Too often, healthcare facilities approach disaster insurance after the fact. The prevailing mindset is to get through the disaster, then figure out filing insurance. Unfortunately, in the weeks following a disaster, healthcare facilities can lose receipts or take the wrong photos of damage or fail to procure help in the right way, especially as they’re simultaneously caring for their community. This means a facility will not get the most of its insurance policy and can lose money on subsequent repair costs.

After the Disaster

Insurance alone may not be enough to repair facilities after a natural disaster, especially when the facilities need to stay open during repairs and bounce back as quickly as possible. FEMA can provide assistance here, as well.

FEMA will help state, local, tribal and territorial governments, as well as certain private nonprofit organizations, respond to and recover from major disasters or emergencies. Any costs that private nonprofit healthcare systems incur following a disaster that are not covered by insurance can be provided by FEMA’s Public Assistance Program. Following disasters such as hurricanes, tornados, earthquakes, or wildfires, FEMA will reimburse 75%-100% of systems’ costs for services such as debris removal, overtime pay to workers, procurement of special equipment like chainsaws or generators, and repair to damaged equipment or infrastructure.

If a facility has all the right receipts, photos, and documentation of working with local governments that were collected before the storm, facilities will be more successful in receiving FEMA’s full assistance, just as if the facility were filing insurance claims.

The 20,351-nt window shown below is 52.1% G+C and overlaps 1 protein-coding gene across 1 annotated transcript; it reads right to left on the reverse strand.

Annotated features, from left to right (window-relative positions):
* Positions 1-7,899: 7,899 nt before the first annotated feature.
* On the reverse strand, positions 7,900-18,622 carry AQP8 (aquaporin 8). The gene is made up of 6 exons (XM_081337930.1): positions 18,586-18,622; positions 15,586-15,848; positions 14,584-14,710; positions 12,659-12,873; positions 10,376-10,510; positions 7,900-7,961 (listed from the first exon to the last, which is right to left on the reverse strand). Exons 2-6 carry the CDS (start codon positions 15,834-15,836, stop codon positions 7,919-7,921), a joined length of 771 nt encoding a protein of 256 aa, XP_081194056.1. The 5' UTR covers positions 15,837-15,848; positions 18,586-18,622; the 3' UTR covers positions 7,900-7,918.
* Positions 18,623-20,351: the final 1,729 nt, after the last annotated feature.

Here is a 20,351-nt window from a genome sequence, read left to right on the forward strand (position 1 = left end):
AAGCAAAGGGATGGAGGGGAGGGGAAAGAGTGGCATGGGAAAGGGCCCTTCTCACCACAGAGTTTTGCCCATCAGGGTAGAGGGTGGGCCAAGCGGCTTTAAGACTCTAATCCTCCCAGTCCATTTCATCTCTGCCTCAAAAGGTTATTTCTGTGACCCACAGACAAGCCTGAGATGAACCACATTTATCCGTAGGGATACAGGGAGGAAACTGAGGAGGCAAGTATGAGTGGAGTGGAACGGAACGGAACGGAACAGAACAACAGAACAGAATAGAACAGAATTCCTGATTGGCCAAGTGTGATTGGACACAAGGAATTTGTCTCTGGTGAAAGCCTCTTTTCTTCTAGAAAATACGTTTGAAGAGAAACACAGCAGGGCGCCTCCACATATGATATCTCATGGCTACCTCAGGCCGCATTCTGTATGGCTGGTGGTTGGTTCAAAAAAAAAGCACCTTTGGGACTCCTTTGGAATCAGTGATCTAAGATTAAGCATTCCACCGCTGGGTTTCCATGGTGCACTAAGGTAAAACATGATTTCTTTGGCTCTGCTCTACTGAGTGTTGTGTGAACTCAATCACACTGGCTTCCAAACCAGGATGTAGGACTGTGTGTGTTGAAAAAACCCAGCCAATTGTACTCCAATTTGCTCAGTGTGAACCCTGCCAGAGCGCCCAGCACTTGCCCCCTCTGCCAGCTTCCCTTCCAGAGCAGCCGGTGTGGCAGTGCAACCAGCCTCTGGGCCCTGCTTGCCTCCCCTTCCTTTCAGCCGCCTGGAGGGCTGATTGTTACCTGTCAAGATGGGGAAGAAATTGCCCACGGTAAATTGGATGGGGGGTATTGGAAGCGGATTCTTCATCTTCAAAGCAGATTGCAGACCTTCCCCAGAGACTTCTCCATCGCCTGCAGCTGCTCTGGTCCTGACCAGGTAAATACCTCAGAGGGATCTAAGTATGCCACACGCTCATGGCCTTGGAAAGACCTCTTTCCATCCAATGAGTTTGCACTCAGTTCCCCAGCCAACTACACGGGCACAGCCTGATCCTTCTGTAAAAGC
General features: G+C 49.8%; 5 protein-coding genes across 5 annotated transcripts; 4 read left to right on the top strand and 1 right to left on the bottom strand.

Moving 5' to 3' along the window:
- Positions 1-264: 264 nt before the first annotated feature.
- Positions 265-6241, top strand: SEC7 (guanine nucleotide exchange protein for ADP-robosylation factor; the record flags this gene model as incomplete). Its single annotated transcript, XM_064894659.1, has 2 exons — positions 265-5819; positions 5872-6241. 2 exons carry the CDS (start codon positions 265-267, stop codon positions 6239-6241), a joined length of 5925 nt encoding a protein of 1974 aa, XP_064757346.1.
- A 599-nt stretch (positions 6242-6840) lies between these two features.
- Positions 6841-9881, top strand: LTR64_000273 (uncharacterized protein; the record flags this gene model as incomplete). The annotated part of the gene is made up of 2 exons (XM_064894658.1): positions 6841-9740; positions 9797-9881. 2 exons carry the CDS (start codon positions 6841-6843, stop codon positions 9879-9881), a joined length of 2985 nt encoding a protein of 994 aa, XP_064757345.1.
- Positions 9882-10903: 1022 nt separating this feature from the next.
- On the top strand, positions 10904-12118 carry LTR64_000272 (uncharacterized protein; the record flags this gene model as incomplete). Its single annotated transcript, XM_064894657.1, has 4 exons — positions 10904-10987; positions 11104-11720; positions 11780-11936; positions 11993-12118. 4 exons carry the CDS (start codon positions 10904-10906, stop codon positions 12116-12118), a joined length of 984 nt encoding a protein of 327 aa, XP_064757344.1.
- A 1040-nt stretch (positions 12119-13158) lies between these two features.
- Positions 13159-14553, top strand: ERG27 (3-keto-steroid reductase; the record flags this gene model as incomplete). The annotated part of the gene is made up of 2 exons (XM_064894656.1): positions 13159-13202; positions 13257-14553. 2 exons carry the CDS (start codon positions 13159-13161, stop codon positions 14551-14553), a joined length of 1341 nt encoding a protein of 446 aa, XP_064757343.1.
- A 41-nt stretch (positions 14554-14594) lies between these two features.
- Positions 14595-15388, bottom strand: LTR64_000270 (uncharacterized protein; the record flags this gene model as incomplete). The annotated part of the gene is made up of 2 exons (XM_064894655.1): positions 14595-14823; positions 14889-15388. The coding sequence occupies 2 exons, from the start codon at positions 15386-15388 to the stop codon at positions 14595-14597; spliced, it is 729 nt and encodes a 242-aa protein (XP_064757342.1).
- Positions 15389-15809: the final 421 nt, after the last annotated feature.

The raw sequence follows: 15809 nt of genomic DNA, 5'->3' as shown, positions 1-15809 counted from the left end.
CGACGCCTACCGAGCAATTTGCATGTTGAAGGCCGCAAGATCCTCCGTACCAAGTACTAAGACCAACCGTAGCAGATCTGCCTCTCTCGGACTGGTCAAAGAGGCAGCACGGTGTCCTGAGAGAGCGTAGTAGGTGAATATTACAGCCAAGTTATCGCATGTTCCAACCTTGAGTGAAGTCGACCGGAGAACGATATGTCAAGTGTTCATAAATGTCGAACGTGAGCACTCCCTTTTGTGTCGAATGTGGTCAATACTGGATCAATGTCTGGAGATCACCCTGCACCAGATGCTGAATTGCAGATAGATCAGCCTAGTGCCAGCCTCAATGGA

FEMA’s website has information on the Public Assistance Program and the Hazard Mitigation Assistance Grants to help teams get started. FEMA works hand-in-hand with each state’s emergency management agency, so healthcare facility professionals should also work alongside state agencies when pursuing funding. City or county emergency management agencies may also be able to assist in securing funding, so it’s important to continue building and cultivating relationships with local agencies to both prepare for and mitigate disasters.

Too many hospitals are missing out on this available funding. These programs exist to ease the burden of disaster preparation and recovery. Facilities should already have receipts, photos, and documents from their administrative preparation, and relaying these documents to a grant application is not much more work than already needed for insurance. Weather-related disasters are more prevalent than they once were, but no healthcare facility needs to navigate these new challenges alone.

Scott Cormier is the Vice President of Emergency Management, Environment of Care (EOC), and Safety at Medxcel. Cormier leads the development and implementation of emergency management, general safety, and accident-prevention programs for the national network of hospitals that Medxcel serves.